- On Sept. 2, Gov. Kathy Hochul (D) signed a residential and commercial coronavirus-related eviction moratorium into law. The moratorium would be effective through Jan. 15, 2022.
- On Sept. 2, the New York Department of Health released a regulation requiring teachers and school staff to be vaccinated or receive regular coronavirus testing.
Rhode Island (Democratic trifecta): On Sept. 3, Gov. Daniel McKee (D) extended Rhode Island’s coronavirus state of emergency through Oct. 2.
South Carolina (Republican trifecta): On Sept. 2, the South Carolina Supreme Court rejected the city of Columbia’s challenge to the state’s ban on mask requirements. In the opinion, the court found that the mask requirement ban, which was established in a state budget amendment, did not violate a rule requiring state laws address a single primary subject.
Tennessee (Republican trifecta): On Friday, Sept. 3, U. S. District Court for the Western District of Tennessee Judge Sheryl H. Lipman ruled in favor of two students who sued Gov. Bill Lee (R) after he issued an order allowing students to opt out of school mask mandates. Lipman ruled Lee’s order violated the students’ rights under the Americans with Disabilities Act (ADA).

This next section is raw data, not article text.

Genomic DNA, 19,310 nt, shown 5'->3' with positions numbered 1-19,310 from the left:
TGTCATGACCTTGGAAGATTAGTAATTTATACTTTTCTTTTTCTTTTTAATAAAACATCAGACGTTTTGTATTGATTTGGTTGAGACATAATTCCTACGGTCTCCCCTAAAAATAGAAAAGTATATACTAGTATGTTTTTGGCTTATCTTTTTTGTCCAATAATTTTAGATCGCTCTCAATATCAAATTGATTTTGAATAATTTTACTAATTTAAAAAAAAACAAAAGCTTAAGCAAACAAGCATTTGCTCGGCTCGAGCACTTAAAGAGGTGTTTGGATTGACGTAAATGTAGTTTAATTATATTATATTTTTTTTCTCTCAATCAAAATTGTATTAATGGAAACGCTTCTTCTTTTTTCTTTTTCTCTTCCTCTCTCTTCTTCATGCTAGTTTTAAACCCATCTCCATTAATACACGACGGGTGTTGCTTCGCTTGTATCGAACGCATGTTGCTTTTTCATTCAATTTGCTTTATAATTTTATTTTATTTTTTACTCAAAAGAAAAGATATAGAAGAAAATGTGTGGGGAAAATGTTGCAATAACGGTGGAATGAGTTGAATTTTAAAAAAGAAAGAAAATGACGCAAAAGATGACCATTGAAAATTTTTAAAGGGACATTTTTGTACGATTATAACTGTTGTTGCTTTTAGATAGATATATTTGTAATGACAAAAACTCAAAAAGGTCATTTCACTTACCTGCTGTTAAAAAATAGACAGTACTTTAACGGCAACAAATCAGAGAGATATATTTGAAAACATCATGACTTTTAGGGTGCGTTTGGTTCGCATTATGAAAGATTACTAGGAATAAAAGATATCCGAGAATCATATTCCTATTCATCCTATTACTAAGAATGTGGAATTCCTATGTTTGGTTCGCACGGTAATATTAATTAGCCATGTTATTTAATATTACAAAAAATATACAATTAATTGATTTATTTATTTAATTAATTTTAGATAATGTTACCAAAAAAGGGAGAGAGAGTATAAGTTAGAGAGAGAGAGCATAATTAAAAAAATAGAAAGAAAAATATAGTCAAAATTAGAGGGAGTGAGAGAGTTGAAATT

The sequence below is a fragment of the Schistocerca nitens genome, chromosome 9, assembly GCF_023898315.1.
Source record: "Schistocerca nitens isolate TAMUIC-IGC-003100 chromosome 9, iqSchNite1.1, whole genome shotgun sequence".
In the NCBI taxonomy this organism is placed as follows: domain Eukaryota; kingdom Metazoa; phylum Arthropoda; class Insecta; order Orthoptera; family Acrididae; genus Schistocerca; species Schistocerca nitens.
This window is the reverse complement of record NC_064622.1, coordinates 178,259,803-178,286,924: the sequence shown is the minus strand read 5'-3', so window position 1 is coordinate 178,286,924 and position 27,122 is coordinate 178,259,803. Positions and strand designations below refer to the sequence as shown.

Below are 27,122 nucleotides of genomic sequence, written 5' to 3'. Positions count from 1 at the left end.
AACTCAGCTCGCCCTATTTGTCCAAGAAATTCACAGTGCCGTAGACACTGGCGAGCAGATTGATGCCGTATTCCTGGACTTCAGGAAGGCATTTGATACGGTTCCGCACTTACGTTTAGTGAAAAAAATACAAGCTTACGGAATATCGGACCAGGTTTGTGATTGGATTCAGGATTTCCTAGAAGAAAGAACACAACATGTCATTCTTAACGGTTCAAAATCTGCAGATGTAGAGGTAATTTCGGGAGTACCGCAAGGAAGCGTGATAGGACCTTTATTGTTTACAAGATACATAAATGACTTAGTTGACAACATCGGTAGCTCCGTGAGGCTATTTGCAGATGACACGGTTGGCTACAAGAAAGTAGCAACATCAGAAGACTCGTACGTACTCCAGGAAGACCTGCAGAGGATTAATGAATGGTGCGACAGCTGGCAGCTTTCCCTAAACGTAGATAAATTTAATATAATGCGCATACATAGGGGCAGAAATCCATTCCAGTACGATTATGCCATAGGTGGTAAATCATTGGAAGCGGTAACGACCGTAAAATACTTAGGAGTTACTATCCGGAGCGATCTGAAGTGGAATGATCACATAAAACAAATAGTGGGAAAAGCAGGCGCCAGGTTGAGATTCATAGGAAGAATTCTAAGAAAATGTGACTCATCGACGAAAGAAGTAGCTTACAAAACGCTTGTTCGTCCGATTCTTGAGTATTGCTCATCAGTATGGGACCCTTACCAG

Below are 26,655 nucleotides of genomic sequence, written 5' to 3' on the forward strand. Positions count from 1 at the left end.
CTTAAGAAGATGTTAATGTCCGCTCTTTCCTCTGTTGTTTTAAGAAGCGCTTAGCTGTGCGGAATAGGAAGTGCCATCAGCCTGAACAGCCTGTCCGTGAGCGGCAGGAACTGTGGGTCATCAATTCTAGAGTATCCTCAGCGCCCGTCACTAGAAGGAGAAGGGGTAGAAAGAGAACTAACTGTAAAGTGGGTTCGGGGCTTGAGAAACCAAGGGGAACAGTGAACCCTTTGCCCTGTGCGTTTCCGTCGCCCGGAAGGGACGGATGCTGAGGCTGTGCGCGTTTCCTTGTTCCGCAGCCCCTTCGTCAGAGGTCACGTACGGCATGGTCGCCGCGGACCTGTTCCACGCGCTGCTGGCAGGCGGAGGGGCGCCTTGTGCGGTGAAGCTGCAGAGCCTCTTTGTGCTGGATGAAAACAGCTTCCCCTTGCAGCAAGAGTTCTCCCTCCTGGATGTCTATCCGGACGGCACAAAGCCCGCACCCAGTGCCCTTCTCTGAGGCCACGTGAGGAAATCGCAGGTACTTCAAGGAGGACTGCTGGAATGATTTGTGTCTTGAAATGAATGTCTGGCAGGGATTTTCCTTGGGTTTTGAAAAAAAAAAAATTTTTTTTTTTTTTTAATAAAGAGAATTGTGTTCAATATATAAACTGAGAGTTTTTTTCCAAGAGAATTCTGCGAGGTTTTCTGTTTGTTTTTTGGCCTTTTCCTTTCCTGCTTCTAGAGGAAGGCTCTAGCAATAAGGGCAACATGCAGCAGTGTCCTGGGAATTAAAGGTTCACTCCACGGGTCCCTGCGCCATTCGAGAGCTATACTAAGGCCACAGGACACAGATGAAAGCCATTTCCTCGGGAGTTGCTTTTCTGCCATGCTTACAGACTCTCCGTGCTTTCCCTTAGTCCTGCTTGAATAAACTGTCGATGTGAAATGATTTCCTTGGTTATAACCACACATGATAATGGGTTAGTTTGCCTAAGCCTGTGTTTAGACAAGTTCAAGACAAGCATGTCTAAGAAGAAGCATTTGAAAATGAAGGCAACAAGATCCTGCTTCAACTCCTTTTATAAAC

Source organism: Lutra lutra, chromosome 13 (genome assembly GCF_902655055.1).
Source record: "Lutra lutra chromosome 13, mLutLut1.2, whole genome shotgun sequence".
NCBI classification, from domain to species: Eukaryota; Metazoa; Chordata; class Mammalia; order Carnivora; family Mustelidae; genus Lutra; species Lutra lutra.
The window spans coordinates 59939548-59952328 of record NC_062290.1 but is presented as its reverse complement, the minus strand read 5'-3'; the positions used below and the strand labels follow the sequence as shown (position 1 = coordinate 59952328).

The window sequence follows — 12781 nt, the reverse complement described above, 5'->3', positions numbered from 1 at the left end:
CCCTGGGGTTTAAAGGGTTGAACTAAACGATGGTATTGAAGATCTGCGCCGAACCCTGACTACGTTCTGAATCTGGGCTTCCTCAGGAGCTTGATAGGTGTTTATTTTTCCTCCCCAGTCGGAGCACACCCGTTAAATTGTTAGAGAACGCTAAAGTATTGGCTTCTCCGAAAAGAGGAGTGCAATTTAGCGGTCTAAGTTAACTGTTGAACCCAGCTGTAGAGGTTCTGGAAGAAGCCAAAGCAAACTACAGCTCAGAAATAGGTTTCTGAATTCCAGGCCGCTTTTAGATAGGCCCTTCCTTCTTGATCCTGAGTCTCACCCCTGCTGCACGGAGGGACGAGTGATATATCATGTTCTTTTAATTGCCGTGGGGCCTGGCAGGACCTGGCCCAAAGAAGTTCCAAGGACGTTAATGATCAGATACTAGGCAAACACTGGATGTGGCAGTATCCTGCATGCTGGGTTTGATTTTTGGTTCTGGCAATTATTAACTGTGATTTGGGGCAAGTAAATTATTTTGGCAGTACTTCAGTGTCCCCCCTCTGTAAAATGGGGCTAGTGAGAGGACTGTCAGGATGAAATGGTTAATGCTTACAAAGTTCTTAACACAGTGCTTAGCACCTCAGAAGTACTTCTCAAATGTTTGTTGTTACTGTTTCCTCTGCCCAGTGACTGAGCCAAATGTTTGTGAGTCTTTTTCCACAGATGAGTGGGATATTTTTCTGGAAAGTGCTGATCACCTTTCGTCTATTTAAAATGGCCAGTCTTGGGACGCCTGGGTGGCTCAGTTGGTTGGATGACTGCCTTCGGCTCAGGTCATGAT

Washington (Democratic trifecta): On Friday, Sept. 3, Gov. Jay Inslee (D) issued an order prohibiting local government agencies, officials, and landlords from banning mask requirements or proof-of-vaccination requirements.
Wisconsin (divided government): On Friday, Sept. 3, Gov. Tony Evers (D) extended the statewide vaccine incentive initiative through Sept. 19. The initiative allows anyone 12 and older to claim a $100 Visa gift card if he or she gets the first dose of a COVID-19 vaccine.
We last looked at vaccine distribution in the Sept. 2 edition of the newsletter. As of Sept. 3, the states with the highest vaccination rates as a percentage of total population (including children) were:
- Vermont (Republican governor): 76%
- Massachusetts (Republican governor): 76%
- Hawaii (Democratic governor): 74%
- Connecticut (Democratic governor): 74%
- Rhode Island (Democratic governor): 72%
The states with the lowest rates were:
- Idaho (Republican governor): 45%
- Wyoming (Republican governor): 46%
- West Virginia (Republican governor): 47%
- Mississippi (Republican governor): 48%
- North Dakota (Republican governor): 49%
Lawsuits about state actions and policies
Read more: Lawsuits about state actions and policies in response to the coronavirus (COVID-19) pandemic, 2020
To date, Ballotpedia has tracked 1,879 lawsuits in 50 states dealing in some way with the COVID-19 outbreak. Court orders have been issued, or settlements have been reached, in 578 of those lawsuits.